Despite high stakes, India's silence on the crisis in Iraq is galling

Thus far, to be precise till the midnight of 15 June, the Ministry of External Affairs has not come up with its take on the Iraq situation which has serious repercussions for India.

Rajeev Sharma June 16, 2014 12:30:44 IST
Despite high stakes, India's silence on the crisis in Iraq is galling

Despite the serious and fast-paced developments in Iraq, India is yet to come up with any official statement.

One could have understood that in the times of the UPA government when the Prime Minister was perceived as a weakling and the government had too much on its domestic platter to dilate and comment on issues concerning foreign countries.

But now that India has a government which boasts of simple majority by the ruling party (the BJP) on its own for the first time in three decades, the expectations from the government of Prime Minister Narendra Modi are sky high – even on the foreign policy front.

Despite high stakes Indias silence on the crisis in Iraq is galling

Volunteers, who have joined the Iraqi Army to fight against predominantly Sunni militants from the radical Islamic State of Iraq and the Levant (ISIL), carry weapons during a parade in the streets in eastern Baghdad as escalating violence. Reuters image

Thus far, to be precise till the midnight of 15 June, the Ministry of External Affairs has not come up with its take on the Iraq situation which has serious repercussions for India.

All that the MEA has done so far is to issue a travel advisory for Indian nationals in Iraq, about twenty thousand, largely located in relatively peaceful Kurdistan region.

The travel advisory issued by the MEA said thus: “In view of the precarious security situation prevailing in Iraq, Indian nationals are advised to avoid all travel to Iraq, until further notification. Indian nationals in Iraq may consider leaving the country by commercial means if it is safe to do so. Our nationals living in areas affected by the ongoing armed conflict are advised to stay indoors as far as possible and are advised to remain in contact with our Embassy in Baghdad for necessary advice and updated information on the evolving security situation. Those nationals who do not have travel documents or need other consular services are advised to seek assistance from the Indian Embassy in Baghdad.”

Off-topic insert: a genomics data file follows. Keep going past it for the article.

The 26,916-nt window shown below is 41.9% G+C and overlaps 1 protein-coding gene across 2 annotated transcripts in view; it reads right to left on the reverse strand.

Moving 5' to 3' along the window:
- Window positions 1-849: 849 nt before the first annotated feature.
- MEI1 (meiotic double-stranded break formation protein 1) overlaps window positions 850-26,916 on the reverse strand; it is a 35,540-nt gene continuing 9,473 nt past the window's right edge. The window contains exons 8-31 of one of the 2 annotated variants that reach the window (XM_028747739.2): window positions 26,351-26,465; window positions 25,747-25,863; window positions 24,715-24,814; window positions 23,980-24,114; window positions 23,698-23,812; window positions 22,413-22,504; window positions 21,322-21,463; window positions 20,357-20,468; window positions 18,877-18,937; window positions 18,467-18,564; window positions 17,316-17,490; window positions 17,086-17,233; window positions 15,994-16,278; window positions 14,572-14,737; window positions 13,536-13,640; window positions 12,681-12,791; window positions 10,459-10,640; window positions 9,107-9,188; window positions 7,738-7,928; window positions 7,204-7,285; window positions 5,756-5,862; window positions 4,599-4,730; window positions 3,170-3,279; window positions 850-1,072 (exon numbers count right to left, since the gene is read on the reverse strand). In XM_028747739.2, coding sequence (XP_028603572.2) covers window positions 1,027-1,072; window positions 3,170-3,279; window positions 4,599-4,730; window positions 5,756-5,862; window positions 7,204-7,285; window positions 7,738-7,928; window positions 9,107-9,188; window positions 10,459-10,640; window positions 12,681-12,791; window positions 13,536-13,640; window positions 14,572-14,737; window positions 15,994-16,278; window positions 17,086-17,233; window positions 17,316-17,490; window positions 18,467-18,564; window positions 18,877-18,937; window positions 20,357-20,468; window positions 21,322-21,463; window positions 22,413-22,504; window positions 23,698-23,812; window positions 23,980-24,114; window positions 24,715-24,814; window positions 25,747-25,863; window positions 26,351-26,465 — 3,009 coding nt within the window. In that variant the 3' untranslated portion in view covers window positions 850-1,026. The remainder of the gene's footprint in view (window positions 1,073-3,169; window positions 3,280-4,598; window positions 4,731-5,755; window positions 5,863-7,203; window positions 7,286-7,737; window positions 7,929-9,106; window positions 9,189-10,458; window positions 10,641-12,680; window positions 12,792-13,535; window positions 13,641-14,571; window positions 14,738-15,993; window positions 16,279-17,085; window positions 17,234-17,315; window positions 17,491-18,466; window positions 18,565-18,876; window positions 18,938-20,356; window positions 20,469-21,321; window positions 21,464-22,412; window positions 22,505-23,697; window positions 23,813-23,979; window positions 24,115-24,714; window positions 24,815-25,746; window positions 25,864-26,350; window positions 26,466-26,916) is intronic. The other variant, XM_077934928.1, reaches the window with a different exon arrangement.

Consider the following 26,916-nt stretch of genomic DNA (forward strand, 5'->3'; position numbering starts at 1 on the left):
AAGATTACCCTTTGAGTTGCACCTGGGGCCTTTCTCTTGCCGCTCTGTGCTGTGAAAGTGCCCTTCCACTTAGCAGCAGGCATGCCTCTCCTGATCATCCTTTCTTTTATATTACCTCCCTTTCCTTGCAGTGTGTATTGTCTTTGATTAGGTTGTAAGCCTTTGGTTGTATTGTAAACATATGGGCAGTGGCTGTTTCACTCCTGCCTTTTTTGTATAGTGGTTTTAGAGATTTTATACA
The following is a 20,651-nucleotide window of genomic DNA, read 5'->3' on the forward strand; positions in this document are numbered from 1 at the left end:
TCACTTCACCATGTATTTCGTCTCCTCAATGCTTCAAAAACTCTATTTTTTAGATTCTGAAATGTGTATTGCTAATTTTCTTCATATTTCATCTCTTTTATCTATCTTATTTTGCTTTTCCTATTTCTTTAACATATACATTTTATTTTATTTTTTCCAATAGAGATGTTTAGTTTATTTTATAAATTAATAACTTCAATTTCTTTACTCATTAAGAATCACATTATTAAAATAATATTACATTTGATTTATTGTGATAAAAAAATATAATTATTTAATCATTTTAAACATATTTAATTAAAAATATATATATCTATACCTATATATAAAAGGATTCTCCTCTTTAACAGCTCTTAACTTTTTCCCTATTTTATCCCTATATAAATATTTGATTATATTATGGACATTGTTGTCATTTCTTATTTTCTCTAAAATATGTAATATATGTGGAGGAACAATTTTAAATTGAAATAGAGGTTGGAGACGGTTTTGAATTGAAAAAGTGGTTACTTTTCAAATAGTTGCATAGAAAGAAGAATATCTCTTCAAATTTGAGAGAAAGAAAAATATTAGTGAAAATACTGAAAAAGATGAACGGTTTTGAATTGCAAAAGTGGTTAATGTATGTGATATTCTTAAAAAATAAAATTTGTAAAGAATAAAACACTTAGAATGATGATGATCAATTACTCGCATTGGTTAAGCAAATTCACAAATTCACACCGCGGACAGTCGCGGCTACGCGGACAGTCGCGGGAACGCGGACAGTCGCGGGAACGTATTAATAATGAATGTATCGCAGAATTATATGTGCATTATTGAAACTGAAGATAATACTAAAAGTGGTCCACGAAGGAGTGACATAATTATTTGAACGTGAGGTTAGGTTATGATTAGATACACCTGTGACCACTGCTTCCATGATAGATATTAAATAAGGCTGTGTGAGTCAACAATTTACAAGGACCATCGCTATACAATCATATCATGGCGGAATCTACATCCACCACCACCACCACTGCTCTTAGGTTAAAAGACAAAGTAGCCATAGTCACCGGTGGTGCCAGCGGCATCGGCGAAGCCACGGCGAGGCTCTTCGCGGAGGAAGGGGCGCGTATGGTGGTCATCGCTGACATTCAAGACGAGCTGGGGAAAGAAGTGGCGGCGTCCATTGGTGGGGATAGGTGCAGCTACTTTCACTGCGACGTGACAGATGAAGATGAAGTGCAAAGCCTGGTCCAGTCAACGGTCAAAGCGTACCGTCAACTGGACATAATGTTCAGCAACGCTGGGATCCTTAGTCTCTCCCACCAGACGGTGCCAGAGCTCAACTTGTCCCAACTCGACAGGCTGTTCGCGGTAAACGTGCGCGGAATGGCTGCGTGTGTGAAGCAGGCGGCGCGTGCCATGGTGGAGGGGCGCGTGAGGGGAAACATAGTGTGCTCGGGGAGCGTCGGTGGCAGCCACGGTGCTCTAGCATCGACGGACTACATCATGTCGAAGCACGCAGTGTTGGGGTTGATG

The MEA had issued a travel advisory for Indian nationals in Iraq in 2004 which was in force till 3 May 2010 when it was lifted. Since then the number of Indian nationals in Iraq has been steadily increasing, largely in the Kurdistan region comprising Erbil, Sulaimaniya and Dohuk governorates. These are the areas where Indian companies like Reliance, Jindal, Ajanta and Electrotherm have been sending their employees to.

A major power like India cannot remain silent on major developments in its near abroad which would inevitably have spin-off effects on India, both directly and indirectly, in near term as well as in long term.

India is the largest oil importer for Iraq. Despite the international sanctions, India has a bilateral trade worth over $20 billion with Iraq. India has similar trade figures with major powers like Japan and South Korea while Indian trade with Russia is a mere $12 billion.

Strategically speaking, whatever is happening in Iraq today with the rise and rise of al Qaida-affiliated ISIS (Islamic State in Iraq and Syria), also known as ISIL (Islamic State in Iraq and the Levant), has direct security implications for India.

The Sunni outfit ISIS, after capturing major cities like Mosul (Iraq’s second largest city) and Tikrit (the birthplace of former Iraqi dictator Saddam Hussein), is now knocking at the doors of Baghdad, the Iraqi capital.